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MUSIC AND CATS

Posted by Nanny Knows Best
Nanny Knows Best
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on Monday, 15 June 2015
Smart people sometimes say silly things which make you ponder. Like Albert Schweitzer who won the Nobe Peace prize in 1953 and stated, "The only escape from the miseries of life are music and cats..."

Life is not always miserable and for all I kmow, cats may make some lives more, or less miserable, but other smart people, who study the effects of music, time and again, conclude it's great benefits.

Musical trianing doesn't just affect your musical ability, it provides tremendous benefits to children's emotional and behavioural maturation.

James Hudziak and his research team at the Univeryity of Vermont College of Medicine, "...found that the more a child trained on an instrument, the more it accelerated cortical organization in attention skill, anxiety management and emotional control."

Music develops phsycial skills, enhancing co-ordination and timing; cultivates social skills by problem solving; boosts self esteem when students learn to give and receive feedback; introduces children to other cultures; and, as music and maths are intertwined, it helps with academic pursuits.

In short, musical training actually helps kids become more well-rounded.

It's always a good idea to discuss with your child what instrument they like before you sign them up for lessons. If nothing else, it may make the routine of practise more palatable.

And as they set off on their musical adventure, perfecting the sound of a screeching feline, you can feel assured that the pain in your ear drums is all for the greater good. Even if it's mostly theirs.

Listening to music can also provide a great aid to both calming behaviour and physical wellbing. Athough you'll need to monitor what type of music and how often they listen, it may help to increase a chld's productivity.

A couple of tips; start early as childrens' brains absorb sounds before they're able to make sense of them. And vary what you offer. Music stimulates, it distracts from pain, soothes a soul, aids in concentration, and it's simply wonderful when you find a song or a melody that speaks to you.

Whether like me, you consider music a language to connect us all, the world of music is infinite, like the possibilites which lay before each child. It can only help no matter if it's Mozart or Madonna, as they both have their place and their delight.

NOT SECOND BEST

Posted by Nanny Knows Best
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on Monday, 01 June 2015
I've never really understood why coming first, being first, or winning, is so important in life.

When people think Second Place Is For Losers, it basically means that if someone gets second place in a competition (that has more than two contestants), it's little better than coming in last. It doesn't matter if you've won a footrace with everyone on the planet, and bested 6,999,999,998 people (or there about). All that matters is you didn't beat the one.

Is it losing or nearly winning? Is it doing your best and being elated with your performance but disappointed because one person did their best better than yours?

As a five year old in grade one, Sister Anthony gave us large brown 1960s-era shopping paper bags and paint. Boys drew Prince Charming. Girls, Cinderella.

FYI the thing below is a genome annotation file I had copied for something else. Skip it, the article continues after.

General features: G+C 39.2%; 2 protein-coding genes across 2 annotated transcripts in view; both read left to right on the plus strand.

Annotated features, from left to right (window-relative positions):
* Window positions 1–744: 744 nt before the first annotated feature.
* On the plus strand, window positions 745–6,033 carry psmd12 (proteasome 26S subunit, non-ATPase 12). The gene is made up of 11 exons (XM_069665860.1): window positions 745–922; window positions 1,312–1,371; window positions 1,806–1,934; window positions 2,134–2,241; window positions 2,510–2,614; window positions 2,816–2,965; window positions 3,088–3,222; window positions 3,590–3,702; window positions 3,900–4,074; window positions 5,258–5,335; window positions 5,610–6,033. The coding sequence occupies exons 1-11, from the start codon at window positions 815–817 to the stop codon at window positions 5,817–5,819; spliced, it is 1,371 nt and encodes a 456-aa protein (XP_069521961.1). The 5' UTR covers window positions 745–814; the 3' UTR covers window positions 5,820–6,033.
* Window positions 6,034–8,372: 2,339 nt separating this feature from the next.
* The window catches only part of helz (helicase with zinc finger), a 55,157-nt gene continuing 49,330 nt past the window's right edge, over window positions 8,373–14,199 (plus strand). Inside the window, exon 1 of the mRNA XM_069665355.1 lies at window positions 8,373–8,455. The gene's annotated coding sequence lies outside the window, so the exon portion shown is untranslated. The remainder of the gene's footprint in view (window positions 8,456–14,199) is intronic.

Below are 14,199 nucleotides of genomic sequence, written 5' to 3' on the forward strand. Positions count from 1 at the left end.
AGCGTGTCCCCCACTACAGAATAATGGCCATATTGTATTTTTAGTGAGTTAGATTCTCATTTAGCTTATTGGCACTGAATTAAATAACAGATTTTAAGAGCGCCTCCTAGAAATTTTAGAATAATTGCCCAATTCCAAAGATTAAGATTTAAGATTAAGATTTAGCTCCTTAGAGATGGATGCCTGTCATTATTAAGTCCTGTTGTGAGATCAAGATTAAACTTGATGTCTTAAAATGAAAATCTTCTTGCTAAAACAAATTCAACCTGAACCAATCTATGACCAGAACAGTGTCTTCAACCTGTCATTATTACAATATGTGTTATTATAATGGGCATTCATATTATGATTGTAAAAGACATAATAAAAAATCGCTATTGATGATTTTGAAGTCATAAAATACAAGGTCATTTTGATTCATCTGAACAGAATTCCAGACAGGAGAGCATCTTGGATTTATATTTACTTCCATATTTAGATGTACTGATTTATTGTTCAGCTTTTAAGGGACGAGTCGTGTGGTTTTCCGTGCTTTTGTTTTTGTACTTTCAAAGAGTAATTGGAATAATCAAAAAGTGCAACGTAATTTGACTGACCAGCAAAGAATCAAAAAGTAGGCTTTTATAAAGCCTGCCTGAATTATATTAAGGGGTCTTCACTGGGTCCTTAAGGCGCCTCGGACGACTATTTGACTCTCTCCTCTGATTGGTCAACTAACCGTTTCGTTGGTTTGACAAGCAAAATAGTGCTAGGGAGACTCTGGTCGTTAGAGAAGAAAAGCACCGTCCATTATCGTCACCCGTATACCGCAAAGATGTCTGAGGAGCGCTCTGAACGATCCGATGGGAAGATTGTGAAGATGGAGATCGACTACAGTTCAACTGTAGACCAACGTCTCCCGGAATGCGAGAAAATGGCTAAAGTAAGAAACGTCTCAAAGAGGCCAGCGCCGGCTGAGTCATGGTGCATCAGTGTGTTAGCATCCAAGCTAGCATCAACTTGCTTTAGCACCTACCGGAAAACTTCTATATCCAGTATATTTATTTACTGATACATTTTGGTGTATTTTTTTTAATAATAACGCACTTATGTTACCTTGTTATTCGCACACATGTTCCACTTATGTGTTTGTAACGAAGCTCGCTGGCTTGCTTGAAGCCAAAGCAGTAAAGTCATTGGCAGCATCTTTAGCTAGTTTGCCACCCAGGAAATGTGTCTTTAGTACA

Mine was voted the best which meant that my acting debut had me muffling lines about a glass slipper and wicked step-sisters through the bag on my head. It scarred me for life.

I sometimes wonder if I hadn't come first and consequently subjected to this simultaneous art and drama class, I may have eventually found my own path to a Thespian life and obviously, great stardom!

Bertrand Russell so eloquently philosophised, "real life is, to most men, a long second best, a perpetual compromise between the ideal and the possible".

In all seriousness it is well and good to strive for the best, but delight in the journey and the lessons encountered, as this is what makes a life. The vision, the passion, the discipline, humbleness, relief, and judgement are merely a few aspects to consider.

Compromise may sound boring in an equation for success, however, one must consider too, responsibility and balance are important for achieving long term goals.

I guess I will never have the fire and determination to coach the next Roger Federer or the stubborn doggedness to motivate another Steve Jobs, but I do and will have the compassion and unconditional support for each child I help to feel good about their achievements no matter how simple or momentary.

Sometimes all a child needs is hugs and smiles and knowing that you care about them.

Gadgets for mums and nannies

Posted by Nanny Knows Best
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on Thursday, 02 October 2014
As a nanny I really only need one wish from my genie in a bottle or maybe I should wish to the heavens, “Starlight star bright, first star I see tonight. I wish I may, I wish I might, have my wish I wish tonight.”

Mary Poppins, Nanny McPhee or even Alice from The Brady Bunch to move in and take over.

I would welcome a little magic to deal with a snarly teen, whilst cooking dinner, planning the weekend ahead, and sewing name tags on new school uniforms, or simply have a happy ending like a 30 minute sitcom. The reality is I need to be organised and professional and breathe through the stressful times.